Next, the operation of the air-conditioning apparatus in normal operation, particularly, in cooling operation, according to Embodiment 1 will be described. During cooling operation, the four-way valve 2 is switched to a side indicated by a solid line in FIG. 1, and the three-way valve 6 is switched to the side indicated by the dotted line in FIG. 1.

FIG. 4 is a diagram showing flow of the refrigerant during cooling operation in Embodiment 1. FIG. 5 is a diagram showing the relationship between the operation state and the temperature of the heat source side heat medium (the atmospheric temperature and the underground temperature) during cooling operation in FIG. 4. Note that the geothermal temperature is lower than the air temperature.

The low-temperature and low-pressure refrigerant (state [1]) is compressed by the compressor 1 into a high-temperature and high-pressure refrigerant (state [2]) and discharged from it. The high-temperature and high-pressure refrigerant discharged from the compressor 1 passes through the four-way valve 2 switched for cooling and then divides into two streams at the junction and branch point P, one of the two streams flows into the air-source heat exchanger 5a, and the other stream flows into the earth-source heat exchanger 5b via the three-way valve 6.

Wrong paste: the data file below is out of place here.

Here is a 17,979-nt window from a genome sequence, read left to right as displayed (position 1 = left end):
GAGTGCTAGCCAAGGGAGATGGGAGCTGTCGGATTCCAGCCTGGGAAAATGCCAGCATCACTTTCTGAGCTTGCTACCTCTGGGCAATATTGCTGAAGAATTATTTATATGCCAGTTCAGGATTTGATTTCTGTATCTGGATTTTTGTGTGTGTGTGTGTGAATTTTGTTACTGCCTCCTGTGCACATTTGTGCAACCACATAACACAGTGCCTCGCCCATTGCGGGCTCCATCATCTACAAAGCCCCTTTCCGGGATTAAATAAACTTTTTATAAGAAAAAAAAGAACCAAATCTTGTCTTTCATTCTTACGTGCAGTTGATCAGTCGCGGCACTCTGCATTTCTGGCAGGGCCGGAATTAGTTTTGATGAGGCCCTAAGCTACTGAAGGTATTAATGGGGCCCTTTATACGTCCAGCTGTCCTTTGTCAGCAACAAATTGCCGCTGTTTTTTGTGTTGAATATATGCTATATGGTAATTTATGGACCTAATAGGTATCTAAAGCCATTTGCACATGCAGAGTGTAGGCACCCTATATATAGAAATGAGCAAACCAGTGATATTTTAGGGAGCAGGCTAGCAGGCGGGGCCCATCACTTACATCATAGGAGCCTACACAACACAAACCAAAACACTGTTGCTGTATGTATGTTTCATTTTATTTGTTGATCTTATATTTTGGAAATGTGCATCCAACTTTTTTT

The refrigerant having flowed into the air-source heat exchanger 5a rejects heat to the atmosphere to become a low-temperature and high-pressure refrigerant (state [3]), flows out of the air-source heat exchanger 5a, and flows into and is decompressed by the expansion valve 4a. On the other hand, the refrigerant having flowed into the earth-source heat exchanger 5b rejects heat to the earth-source side medium to become a low-pressure high-pressure refrigerant (state [3′]), flows out of the earth-source heat exchanger 5b, and flows into and is decompressed by the expansion valve 4b. Then, the refrigerant reduced in pressure by the expansion valve 4b joins the refrigerant reduced in pressure by the expansion valve 4a, to become a refrigerant in state [4], and flows into the water heat exchanger 3. The refrigerant having flowed into the water heat exchanger 3 evaporates upon taking away heat from the water in the water circuit 51, passes through the four-way valve 2 and the refrigerant container 7a, and is drawn into the compressor 1 by suction again.